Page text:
It could be used to provide children for unmarried people.
Parents could pre-select the sex (and many other attributes) of their child(ren).
Women’s liberation would be complete, since no male would be needed. The old Cockney saying, “It takes a man to make a girl,” no longer would be true.
Large batches of human clones could be made for statistical studies.
Clones could be produced in order to harvest “spare parts” for transplants (e.g., bone marrow, organs, etc.).
People enamored of their own importance could ensure that exact genetic replicas of themselves were brought into existence via cloning—by tens or hundreds if they so desired.
If we scrutinize the alleged benefits of human cloning, there is less here than at first meets the eye. Producing people for spare parts, or to use as guinea pigs, is repugnant. David Lygre wrote: “The current risks of abnormality and our reverence for human life should rule these experiments out” (1979, p. 44). Indeed they should.
Cloning Circumvents God’s Plan for Reproduction
In a series of articles authored some years ago, Wayne Jackson remarked that these scientific experiments “strike at the very heart of God’s arrangement for human reproduction within the circle of the family unit and all that this involves” (1979, 15:3; see also Jackson, 1994, pp. 27-36). The use of such things as donor sperm, donor eggs, surrogate mothers, and cloning stand in stark contradistinction to God’s divinely designed plan for the home. While many things, biblically, could be said about God’s design of the home, one thing is clear. It is through the family unit (which includes both a husband and wife in the procreative act) that God intended for children to be brought into this world. According to divine design, marriage is to precede the bearing of children (1 Timothy 5:14). And it is not by accident that Moses recorded: “And the man [Adam—BT] knew Eve, his wife; and she conceived...” (Genesis 4:1; emp. added). Jack Evans correctly observed that God’s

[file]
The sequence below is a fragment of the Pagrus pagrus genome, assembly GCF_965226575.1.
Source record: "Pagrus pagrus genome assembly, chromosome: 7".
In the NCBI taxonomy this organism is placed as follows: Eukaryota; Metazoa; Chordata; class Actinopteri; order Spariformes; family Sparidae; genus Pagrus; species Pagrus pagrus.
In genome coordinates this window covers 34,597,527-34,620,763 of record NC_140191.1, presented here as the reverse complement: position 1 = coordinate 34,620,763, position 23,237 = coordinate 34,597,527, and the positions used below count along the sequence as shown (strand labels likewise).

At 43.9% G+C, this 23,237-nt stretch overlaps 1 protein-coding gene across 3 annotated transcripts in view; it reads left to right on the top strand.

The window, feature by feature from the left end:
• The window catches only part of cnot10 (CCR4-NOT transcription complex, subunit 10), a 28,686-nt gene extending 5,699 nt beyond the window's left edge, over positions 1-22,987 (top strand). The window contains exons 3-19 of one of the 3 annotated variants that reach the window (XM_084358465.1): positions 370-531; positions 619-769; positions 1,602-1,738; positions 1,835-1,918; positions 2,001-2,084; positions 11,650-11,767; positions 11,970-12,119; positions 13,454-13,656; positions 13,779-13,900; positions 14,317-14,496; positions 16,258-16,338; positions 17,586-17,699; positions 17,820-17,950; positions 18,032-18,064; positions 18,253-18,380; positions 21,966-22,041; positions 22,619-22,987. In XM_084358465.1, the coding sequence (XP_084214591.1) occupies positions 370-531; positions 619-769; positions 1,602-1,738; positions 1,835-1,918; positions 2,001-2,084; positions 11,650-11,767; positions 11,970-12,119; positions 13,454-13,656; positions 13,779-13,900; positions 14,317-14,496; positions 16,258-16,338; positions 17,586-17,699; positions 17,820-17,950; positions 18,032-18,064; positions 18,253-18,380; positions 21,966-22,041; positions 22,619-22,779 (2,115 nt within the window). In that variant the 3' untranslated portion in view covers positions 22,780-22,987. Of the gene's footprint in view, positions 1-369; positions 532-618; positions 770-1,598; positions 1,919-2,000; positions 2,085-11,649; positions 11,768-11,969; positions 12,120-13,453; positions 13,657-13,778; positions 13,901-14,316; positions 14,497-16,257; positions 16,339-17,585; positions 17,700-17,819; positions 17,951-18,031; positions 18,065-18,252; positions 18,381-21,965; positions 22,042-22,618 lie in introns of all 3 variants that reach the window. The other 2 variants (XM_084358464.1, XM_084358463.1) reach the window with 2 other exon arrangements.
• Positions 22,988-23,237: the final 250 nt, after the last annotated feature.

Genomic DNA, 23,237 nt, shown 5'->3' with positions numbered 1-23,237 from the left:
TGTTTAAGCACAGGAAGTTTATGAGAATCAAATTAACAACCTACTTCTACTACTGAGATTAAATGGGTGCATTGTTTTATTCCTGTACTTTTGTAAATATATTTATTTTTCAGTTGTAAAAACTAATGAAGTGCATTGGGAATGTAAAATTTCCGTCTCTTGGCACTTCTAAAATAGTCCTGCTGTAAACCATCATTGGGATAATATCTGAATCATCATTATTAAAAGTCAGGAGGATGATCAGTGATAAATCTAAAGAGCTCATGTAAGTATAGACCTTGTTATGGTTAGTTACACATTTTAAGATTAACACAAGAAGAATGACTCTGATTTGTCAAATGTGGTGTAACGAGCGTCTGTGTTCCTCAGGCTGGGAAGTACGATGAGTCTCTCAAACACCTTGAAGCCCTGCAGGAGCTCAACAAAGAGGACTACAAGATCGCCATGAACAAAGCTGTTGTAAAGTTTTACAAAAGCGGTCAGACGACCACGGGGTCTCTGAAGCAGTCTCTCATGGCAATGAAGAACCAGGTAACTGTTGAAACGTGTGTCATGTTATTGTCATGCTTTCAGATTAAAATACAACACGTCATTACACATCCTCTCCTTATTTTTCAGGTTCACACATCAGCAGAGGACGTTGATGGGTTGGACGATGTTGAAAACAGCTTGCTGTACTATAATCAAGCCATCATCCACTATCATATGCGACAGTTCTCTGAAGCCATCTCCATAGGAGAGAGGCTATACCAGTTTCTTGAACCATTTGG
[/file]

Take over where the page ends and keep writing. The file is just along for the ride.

...spiritual law says the oneness of the flesh can be approved only by Him in the marriage of the male and female who are producing another part of their flesh (Hebrews 13:4; I Corinthians 6:16; 7:1-5). Thus, the Bible teaches that the male and female producing the offspring of the one flesh, according to spiritual law, must be married to each other. ...It is obvious that marriage precedes bearing children. Thus, if the female bearing the child is not married to—is not one flesh with—the male in the reproduction process, they violate God’s spiritual law (1987, p. 358).
God’s plan is that children be produced through the husband and wife via their “one flesh” covenant. The world often forgets that childbearing never was intended to be an end within itself, but is part of a much larger plan.
Any action that ignores, or nullifies, God’s plan for the home, and reproduction within the framework of the home, must be avoided and opposed. Cloning does just that. It circumvents the principle of a husband and wife becoming “one flesh,” and through that procedure bringing children into the world. The family unit was planned to provide an atmosphere of love and trust (Proverbs 15:17; 17:1), which would create an ideal environment for spiritual growth. To ignore these truths is to miss the real meaning of the divinely planned family, and the procreative acts that God placed within that family unit.